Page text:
Linda Andreotti is telling her story on Poseidon Cooks! and in the Kindle cookbook, ‘Ten Favorite Menus. Ten Favorite Anchorages.’ She’ll continue it in her new book, ‘Linda Andreotti’s Galley. I’ve told something of my story in ‘Fishing For Crocodiles’ and I’ve edited or ghosted many other people’s stories.
Now, more or less since I met him, I’ve been trying to persuade John Andreotti to write about his life – from being a boy in Eritrea, whose father, a photographer, compiled a unique record of Mussolini’s Eritrea; through his transition to Italy and the USA. Often funny. Often hard. Inspirational and unique. One day, I’ll convince him – and what follows will be part of that story.
I’m ten years old, standing on the deck of the ‘Vulcania’ as she pulls up to the New York quay where we will be reunited with my father, Constantino. Although my mother speaks English, she has not taught her children the language and I will quickly discover that my father despises it and everything American. In fact, he will soon return to Italy and excise himself from our American lives.
But who is that extraordinary figure standing beside him – the man with the huge golden teeth, now glittering in a rictus of greeting? And that monstrous nose? The massive eyeglasses? The huge and bushy eyebrows? If I’d even heard of Groucho Marx, I might be wondering why he’s standing next to my dad and waving at us.
Then I realize that this is Uncle Caesar, complete with joke disguises, the man who came to America before us to arrange visas and a new life. He’s a legend in our family. Wealthy, worldly, funny, adventurous and the perfect example of the Italian immigrant who fulfills his dream in America.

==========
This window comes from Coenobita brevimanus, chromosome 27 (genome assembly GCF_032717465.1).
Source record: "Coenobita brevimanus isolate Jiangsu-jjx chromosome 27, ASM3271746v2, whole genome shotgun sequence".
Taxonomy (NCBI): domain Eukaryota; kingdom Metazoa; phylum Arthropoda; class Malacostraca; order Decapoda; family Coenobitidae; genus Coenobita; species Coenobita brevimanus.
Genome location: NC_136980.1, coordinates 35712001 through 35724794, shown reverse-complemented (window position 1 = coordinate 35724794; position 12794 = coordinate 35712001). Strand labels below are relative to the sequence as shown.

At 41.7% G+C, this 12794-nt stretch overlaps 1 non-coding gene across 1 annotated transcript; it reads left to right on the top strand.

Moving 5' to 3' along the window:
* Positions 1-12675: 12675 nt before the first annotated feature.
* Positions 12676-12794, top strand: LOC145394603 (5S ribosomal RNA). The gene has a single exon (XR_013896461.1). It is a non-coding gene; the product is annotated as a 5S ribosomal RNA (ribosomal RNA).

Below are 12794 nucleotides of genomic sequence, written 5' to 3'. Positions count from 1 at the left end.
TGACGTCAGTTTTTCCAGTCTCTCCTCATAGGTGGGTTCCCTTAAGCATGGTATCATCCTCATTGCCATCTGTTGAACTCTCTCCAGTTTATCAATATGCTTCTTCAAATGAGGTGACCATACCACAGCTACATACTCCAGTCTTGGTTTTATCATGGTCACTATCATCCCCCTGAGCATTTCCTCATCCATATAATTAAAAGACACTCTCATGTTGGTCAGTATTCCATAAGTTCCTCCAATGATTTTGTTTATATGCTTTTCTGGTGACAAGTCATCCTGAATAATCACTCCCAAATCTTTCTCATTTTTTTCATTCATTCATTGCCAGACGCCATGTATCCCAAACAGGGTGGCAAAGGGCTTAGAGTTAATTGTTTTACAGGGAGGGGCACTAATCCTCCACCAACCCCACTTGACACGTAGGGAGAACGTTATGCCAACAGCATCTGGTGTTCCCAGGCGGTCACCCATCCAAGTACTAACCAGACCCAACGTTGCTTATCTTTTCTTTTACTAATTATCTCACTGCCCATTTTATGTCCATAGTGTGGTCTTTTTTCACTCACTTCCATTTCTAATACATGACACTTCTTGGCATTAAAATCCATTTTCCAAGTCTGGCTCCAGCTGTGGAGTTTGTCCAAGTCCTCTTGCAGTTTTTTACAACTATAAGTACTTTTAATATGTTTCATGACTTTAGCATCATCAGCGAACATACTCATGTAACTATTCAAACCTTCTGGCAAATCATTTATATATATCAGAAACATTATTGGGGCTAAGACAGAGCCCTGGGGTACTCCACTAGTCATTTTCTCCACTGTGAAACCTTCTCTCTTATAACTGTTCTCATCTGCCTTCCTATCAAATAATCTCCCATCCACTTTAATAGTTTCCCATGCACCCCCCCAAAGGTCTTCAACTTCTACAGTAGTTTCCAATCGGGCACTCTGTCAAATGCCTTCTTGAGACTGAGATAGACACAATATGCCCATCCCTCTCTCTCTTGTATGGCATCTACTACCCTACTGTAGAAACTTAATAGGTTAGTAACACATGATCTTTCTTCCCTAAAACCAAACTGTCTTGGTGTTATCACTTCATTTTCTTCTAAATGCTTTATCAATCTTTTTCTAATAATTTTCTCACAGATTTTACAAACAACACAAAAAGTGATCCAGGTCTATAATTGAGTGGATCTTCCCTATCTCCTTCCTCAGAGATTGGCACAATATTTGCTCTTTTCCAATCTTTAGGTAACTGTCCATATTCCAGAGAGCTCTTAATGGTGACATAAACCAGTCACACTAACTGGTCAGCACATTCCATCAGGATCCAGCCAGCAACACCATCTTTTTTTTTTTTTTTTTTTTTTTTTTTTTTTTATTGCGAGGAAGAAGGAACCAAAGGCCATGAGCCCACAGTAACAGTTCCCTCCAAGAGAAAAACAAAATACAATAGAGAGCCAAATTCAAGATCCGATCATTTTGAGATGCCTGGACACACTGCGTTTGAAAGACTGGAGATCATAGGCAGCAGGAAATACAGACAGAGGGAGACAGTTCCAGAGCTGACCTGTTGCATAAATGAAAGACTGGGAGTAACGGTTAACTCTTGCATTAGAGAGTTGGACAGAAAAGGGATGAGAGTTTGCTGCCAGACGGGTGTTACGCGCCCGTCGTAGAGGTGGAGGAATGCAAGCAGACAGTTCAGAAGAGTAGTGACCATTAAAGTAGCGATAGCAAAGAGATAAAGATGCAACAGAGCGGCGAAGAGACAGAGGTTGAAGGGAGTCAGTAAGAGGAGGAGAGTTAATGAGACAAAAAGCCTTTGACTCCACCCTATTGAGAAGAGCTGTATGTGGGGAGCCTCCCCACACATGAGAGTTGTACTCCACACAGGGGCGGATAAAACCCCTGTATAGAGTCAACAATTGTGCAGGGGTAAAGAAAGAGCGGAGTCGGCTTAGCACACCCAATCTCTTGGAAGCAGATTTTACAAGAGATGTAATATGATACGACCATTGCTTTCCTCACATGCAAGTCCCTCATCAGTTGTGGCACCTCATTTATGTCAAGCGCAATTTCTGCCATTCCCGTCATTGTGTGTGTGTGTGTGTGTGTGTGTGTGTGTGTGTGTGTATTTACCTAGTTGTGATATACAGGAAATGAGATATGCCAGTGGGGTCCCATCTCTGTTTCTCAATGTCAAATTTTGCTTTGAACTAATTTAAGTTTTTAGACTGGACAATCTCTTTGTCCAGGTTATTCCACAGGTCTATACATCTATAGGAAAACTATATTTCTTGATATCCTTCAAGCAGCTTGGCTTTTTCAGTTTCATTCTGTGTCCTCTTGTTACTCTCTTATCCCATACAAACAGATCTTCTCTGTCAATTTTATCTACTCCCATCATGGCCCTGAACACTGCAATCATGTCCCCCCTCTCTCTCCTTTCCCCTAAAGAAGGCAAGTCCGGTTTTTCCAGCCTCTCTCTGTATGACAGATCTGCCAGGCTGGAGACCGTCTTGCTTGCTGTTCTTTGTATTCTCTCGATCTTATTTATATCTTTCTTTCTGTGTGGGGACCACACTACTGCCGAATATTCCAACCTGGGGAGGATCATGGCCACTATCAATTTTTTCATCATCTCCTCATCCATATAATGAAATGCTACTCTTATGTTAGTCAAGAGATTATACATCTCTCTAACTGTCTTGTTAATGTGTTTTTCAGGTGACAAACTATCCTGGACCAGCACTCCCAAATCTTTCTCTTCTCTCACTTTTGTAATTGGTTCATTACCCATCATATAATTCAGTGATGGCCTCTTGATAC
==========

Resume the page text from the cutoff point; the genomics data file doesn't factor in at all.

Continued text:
My mother is mortified but can’t help smiling.
At lunch, Uncle Caesar asks us how we’d like a couple of dogs. Dogs? What Godforsaken place have they brought us to? A country that eats dogs! I think of Catuscia, the much-loved Great Dane we had to abandon in our flight from Asmara, barely a step ahead of the Eritrean rebels.
Unk, as we now call him, explains that it’s OK to eat these American dogs, hot dogs. It’s not long before I get used to American fare (though we will always preserve our Italian traditions), and memories of our flight from Eritrea to Italy, aboard a Red Cross ship, begin to fade.
And now, on National Fig Newton Day, Linda is making her own version. I wonder how she could possibly improve on the symmetrical little bars of which I have bought many thousands, always remembering that drive across the northern states with Uncle Caesar. Naturally, I keep my doubts to myself (I may be a slow learner but I learn nonetheless!).
Once again, Linda’s culinary talent opens my eyes. She adds the ingredients that she calls ‘the Italian touch’ and I can honestly say that I have never tasted anything so delicious. They leave the originals standing in the dust and I wish that Uncle Caesar were here to try them.